Basically, our bodies are larger—much, much larger—than we give them credit for. Richard Dawkins writes about “extended phenotypes”—the idea is that although our genes solely encode proteins via DNA bases, they do more: by modulating our behavior, they allow us alter environments in ways that benefit our (meaning their; meaning the genes) survival. From a genetic perspective, there is little difference between a beaver’s fur (a dead covering over the beaver that has undergone a form of cell death called cornification), and a beaver’s dam (a pile of gnawed sticks and logs). Both have (or neither) could be considered part of the beaver’s body. In essence, there is no real place where the beaver’s body begins or ends. Where does the life begin under our skin? We are surrounded by a tight-knit halo of death: a nebula of flaking skin and hairs dying according to a keratinocyte differentiation programme. We are humans who have modified the world to suit us. So according to the extended phenotype theory, the entire world—and shortly the universe beyond it—is also part of our bodies. My lawn needed a shave. So did my beard. I found the two concepts becoming entwined in my mind. As I started mowing the lawn, I felt bitter eruptions of pain all across my skin, like fireballs stinging me. I looked down and saw hair falling from my body as I pushed the lawnmower. Next, I started pulling up weeds. Blood began gushing from the earth, then I realized it wasn’t coming from the earth, but from my own body.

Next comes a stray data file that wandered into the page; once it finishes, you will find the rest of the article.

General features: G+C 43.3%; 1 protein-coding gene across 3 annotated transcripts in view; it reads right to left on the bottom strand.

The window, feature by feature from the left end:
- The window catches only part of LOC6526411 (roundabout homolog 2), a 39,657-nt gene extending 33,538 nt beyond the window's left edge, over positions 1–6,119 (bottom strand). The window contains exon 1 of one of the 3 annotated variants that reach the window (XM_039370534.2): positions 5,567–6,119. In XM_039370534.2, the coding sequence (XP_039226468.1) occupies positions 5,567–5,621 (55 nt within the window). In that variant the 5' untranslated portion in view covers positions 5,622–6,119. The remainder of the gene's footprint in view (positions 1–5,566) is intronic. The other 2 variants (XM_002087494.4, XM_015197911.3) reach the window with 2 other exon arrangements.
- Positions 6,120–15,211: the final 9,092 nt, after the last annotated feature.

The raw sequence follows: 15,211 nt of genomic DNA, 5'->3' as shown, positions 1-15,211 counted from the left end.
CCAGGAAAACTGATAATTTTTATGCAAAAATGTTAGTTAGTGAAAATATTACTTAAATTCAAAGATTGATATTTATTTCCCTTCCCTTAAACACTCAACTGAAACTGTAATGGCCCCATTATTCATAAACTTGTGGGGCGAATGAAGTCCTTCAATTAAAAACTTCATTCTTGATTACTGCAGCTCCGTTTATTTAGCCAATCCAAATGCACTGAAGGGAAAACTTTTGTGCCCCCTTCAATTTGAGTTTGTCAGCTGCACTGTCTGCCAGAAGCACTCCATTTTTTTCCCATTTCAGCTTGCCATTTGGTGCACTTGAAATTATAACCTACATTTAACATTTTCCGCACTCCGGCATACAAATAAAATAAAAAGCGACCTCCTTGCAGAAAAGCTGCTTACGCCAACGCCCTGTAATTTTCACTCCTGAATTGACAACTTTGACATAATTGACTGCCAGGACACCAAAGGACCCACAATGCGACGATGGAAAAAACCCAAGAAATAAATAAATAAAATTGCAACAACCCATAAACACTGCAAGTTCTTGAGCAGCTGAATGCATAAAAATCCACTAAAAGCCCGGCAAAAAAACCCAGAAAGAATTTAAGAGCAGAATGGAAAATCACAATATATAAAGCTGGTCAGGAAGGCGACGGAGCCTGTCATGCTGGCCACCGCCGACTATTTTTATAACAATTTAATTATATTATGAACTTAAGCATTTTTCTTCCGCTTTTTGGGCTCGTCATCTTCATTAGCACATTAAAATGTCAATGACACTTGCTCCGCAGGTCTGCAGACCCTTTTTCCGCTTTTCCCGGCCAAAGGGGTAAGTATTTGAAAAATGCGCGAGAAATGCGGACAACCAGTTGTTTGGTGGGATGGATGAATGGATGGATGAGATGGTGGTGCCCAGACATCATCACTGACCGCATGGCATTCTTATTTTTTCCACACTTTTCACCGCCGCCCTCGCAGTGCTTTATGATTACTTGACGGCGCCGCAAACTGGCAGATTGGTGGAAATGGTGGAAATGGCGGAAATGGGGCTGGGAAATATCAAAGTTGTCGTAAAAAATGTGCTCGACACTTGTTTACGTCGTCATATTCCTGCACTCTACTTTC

This is the reason why Donald John Trump (born June 14, 1946) was bad for comedy.

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Only when you drink from the river of silence shall you indeed sing.
And when you have reached the mountain top, then you shall begin to climb.
And when the earth shall claim your limbs, then shall you truly dance.

— Kahlil Gibran

Ringing Bell (released in Japan asチリンの鈴, or Chirin no Suzu) is an anime film from 1978. As we would expect from the studio that created Hello Kitty, it’s like falling down a pit with walls made of severed fingers and writhing snakes. It’s dark. I knew its reputation and it still surprised me with its offhand brutality: certain scenes hit like a loaded body bag dropped from twenty feet. It’s unusually thought-provoking. Usually, “adult anime” means Genocyber or MD Geist: tits and gore plus a childish concept (hey, I watch that stuff). Ringing Bell is different: it uses the vocabulary of childhood nostalgia to tell a mature and sophisticated story about existentialism, injustice, transformation and other topics usually left for incel 19th century philosophers.

Chirin is a lamb. He frolicks in a field of butterflies and small animals. His mother warns him to stay away from a nearby mountain, where a wolf lives.